IEEE 754R minutes from March 20, 2003

Attendance and minutes review

The IEEE 754R committee met at HP Palo Alto on March 20, 2003. In attendance were

The February meeting minutes were distributed early, and many did not remember them by the time of the March meeting. Consequently, they were accepted without comment.

In the interest of coherence, these minutes (for March 20) are ordered by topic rather than by order of discussion.

Agenda review

Since many of the bullets on our long-term agenda are months or years old, we decided to review the list of agenda items. The original list included the following:

Expression evaluation (Kahan, Riedy)
Exception names (Kahan, Hough)
Static modes (Hough)
Integer format (Hough)
Unified integer description (?)
Extended data types in general (Hough)
Tower of precisions and generalized test vectors (Zuras)
Binary-to-decimal conversion (Darcy)
A character for unordered (Kahan)
Source code faithful exceptions and modes (Kahan)
Scope proposals (Hough, Thomas)
FMA directives (?)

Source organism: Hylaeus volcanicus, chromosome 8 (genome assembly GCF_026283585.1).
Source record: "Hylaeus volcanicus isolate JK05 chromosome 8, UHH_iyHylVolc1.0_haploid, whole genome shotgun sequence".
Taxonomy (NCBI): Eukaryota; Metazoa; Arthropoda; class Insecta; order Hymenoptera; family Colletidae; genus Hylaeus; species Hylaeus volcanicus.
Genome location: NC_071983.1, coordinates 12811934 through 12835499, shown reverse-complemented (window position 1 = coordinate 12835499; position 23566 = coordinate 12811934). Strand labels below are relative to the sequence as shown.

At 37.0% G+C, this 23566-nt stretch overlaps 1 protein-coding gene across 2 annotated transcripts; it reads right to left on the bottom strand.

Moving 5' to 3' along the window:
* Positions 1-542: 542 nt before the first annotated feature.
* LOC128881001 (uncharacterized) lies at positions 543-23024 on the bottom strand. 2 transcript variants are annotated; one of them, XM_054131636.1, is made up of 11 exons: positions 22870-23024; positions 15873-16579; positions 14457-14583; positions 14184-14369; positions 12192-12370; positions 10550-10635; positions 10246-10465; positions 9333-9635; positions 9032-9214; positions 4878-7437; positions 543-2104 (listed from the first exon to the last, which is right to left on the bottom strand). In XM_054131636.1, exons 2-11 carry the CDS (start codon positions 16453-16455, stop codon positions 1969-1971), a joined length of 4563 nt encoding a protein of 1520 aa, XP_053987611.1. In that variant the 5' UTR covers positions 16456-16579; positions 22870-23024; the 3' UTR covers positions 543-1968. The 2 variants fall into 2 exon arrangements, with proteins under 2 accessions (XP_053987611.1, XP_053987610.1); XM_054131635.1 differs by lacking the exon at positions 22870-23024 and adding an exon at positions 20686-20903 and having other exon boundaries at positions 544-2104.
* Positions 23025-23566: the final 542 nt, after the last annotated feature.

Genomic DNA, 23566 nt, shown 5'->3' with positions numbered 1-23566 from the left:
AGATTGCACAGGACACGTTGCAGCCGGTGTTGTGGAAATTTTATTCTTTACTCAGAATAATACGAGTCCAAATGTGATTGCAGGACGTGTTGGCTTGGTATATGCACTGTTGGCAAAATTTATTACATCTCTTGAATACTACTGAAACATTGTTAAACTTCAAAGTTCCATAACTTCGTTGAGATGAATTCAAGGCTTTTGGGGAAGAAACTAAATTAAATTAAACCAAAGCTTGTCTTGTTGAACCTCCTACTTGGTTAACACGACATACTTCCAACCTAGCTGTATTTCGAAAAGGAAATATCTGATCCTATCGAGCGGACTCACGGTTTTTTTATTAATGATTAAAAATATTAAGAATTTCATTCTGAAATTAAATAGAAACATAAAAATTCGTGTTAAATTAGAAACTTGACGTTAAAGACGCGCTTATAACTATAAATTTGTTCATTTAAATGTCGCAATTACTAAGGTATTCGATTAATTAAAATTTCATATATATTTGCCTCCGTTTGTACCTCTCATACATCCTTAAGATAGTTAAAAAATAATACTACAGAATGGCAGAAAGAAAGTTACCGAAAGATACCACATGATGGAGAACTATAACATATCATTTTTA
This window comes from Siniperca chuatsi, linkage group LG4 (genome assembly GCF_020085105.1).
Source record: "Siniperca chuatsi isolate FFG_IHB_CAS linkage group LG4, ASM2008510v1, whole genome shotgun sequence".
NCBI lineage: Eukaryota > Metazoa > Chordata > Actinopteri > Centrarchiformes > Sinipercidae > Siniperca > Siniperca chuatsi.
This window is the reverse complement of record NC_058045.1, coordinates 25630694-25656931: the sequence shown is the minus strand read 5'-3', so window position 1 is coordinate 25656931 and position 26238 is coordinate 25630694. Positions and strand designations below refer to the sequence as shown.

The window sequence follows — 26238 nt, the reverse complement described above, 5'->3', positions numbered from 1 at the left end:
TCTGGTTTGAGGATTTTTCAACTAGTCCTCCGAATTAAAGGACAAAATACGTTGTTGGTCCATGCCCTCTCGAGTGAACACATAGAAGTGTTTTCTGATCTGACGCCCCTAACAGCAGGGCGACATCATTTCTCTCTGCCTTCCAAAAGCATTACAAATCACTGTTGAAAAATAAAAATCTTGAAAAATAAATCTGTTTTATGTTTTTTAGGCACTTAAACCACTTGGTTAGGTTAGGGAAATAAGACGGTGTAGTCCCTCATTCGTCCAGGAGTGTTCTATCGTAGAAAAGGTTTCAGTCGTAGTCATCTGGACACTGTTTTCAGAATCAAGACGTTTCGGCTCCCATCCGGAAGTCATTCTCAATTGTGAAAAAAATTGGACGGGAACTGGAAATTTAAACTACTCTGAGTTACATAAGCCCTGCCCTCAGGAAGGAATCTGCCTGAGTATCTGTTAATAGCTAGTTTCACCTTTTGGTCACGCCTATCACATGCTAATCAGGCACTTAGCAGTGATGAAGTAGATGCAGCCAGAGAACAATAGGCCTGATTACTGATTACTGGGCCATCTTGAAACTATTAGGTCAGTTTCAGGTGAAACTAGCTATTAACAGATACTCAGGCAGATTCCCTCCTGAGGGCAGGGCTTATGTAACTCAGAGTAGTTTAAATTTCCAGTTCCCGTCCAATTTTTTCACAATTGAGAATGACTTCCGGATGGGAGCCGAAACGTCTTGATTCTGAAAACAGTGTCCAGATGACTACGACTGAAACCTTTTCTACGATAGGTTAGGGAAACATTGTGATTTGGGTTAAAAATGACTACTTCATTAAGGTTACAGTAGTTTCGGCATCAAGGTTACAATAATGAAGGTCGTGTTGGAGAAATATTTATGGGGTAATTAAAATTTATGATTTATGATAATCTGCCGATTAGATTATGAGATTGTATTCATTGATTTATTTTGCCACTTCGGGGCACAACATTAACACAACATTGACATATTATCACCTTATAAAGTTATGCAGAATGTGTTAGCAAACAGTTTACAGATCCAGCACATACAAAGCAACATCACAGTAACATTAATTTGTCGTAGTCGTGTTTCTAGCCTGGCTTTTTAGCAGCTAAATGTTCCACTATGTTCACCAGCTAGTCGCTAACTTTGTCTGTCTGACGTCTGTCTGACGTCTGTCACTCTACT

Why not combine wider operands into narrow results?  (Markstein)
Languages: to bind or not to bind? (Riedy, Thomas)
Decimal arithmetic (Cowlishaw)
Semantics of recommended functions (Darcy)
Sign of max(+0,-0) (Darcy, Thomas)

We decided the unified integer description item is no longer relevant, since we've already been doing it. The tower of precisions was discarded several meetings ago, as was the notion of names of the new precisions; however, test vector development remains relevant. The character for unordered was a table 4 issue; since we have (we all fervently hope) concluded discussions of table 4, this item can be removed.

Many of the agenda items are subsumed by or closely related to expression evaluation disciplines. In particular, our discussions of integer formats, source code faithful expressions and modes, and FMA directives are all related to the expression evaluation discussion. Issues of alternate exception handling should also be deferred until after the expression evaluation discussion.

Binary-to-decimal conversion may now involve either textual encoding or format conversion. The textual representations of infinity and NaN are still unresolved. Hauser also pointed out that some existing standards (C99) include support for NaN significand representation.